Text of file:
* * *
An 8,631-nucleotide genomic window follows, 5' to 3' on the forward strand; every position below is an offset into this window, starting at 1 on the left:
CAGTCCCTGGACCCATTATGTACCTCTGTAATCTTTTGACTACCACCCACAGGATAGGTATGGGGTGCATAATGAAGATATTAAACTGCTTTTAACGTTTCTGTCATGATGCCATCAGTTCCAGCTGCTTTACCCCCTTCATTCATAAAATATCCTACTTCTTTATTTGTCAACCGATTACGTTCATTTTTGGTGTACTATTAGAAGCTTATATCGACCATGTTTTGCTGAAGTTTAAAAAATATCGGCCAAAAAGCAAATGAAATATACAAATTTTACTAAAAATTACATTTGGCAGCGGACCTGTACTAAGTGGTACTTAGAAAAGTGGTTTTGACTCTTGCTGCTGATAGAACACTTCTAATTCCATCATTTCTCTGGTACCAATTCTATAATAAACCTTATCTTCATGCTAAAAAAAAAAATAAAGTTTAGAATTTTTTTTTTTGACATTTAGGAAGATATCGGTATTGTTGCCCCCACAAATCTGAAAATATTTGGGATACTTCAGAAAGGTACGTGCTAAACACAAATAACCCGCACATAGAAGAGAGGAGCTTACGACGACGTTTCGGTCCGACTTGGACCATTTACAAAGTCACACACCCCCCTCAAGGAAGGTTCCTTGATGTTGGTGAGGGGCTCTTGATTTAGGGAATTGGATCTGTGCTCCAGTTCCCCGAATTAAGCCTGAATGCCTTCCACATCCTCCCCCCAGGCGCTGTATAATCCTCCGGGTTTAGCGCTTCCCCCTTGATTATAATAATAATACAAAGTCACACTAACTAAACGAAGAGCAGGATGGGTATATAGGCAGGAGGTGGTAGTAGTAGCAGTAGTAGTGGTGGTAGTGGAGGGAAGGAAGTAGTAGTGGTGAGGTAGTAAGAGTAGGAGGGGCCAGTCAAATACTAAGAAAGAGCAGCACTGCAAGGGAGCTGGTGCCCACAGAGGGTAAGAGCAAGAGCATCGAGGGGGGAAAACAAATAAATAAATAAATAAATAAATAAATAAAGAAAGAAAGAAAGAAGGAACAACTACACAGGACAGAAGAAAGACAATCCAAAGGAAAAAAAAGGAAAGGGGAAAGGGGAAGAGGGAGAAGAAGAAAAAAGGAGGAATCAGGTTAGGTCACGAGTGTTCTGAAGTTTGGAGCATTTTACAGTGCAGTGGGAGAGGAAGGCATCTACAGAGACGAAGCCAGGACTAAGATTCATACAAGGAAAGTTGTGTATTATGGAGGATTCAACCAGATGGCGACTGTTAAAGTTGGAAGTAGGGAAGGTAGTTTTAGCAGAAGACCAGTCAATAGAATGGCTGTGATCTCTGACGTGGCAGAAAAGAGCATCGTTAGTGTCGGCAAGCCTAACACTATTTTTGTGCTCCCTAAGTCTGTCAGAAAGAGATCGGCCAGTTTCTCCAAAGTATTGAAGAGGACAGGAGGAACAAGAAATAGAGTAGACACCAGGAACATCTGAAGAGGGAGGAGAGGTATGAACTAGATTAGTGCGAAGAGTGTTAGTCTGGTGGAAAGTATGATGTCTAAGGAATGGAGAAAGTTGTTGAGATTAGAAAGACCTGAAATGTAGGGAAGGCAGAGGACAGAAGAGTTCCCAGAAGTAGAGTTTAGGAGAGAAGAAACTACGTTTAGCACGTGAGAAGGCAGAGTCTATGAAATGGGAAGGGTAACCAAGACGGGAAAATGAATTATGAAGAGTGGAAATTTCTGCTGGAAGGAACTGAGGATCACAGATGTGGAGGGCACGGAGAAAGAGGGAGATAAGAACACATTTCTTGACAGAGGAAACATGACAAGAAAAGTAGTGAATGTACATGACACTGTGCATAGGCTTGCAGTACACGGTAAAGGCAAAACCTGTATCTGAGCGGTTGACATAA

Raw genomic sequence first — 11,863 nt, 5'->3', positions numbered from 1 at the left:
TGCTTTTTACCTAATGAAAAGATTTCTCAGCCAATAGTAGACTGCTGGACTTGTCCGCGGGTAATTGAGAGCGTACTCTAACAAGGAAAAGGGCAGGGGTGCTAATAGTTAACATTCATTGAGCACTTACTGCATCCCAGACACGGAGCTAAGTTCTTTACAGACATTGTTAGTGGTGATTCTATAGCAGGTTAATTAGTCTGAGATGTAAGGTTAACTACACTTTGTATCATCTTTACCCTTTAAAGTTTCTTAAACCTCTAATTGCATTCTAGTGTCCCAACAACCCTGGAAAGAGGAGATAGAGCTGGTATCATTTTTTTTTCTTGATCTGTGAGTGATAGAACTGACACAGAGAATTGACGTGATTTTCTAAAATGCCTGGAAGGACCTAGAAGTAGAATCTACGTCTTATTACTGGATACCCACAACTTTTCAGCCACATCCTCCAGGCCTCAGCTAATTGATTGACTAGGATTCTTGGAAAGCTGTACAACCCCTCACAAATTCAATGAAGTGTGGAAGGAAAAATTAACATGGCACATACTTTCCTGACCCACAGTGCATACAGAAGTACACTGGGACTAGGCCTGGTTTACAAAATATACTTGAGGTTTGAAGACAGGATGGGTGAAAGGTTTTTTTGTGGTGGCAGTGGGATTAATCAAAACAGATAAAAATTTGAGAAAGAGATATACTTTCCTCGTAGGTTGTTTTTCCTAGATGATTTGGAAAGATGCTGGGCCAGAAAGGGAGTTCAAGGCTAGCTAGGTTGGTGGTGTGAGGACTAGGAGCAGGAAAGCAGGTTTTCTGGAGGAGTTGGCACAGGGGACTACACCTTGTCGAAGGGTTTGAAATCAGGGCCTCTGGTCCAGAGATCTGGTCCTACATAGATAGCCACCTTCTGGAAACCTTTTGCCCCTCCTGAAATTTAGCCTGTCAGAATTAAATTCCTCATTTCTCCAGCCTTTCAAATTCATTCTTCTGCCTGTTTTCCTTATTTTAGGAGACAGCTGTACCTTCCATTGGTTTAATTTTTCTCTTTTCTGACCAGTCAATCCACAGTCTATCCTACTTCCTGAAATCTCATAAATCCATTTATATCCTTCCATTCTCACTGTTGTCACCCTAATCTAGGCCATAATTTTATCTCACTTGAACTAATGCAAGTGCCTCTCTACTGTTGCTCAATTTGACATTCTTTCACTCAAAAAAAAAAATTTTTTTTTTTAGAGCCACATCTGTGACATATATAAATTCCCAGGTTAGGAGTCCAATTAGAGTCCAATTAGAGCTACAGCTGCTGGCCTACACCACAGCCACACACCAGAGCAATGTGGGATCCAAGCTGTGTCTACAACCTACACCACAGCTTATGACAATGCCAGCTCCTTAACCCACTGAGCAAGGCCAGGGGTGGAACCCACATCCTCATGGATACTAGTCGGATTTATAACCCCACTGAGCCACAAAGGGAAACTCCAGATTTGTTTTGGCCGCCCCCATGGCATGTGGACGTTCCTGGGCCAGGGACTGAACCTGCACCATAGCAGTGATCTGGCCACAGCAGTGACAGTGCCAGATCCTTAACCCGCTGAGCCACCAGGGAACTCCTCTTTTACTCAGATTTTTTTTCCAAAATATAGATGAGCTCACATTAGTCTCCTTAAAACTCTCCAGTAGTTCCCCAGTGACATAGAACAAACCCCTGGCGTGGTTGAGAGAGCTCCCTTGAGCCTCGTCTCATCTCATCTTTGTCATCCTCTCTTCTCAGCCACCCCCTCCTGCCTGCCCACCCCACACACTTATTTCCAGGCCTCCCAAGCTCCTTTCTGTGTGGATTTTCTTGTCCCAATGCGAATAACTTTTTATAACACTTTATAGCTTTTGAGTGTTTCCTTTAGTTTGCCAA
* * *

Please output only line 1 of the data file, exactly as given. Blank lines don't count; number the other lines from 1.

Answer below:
An 8,631-nucleotide genomic window follows, 5' to 3' on the forward strand; every position below is an offset into this window, starting at 1 on the left: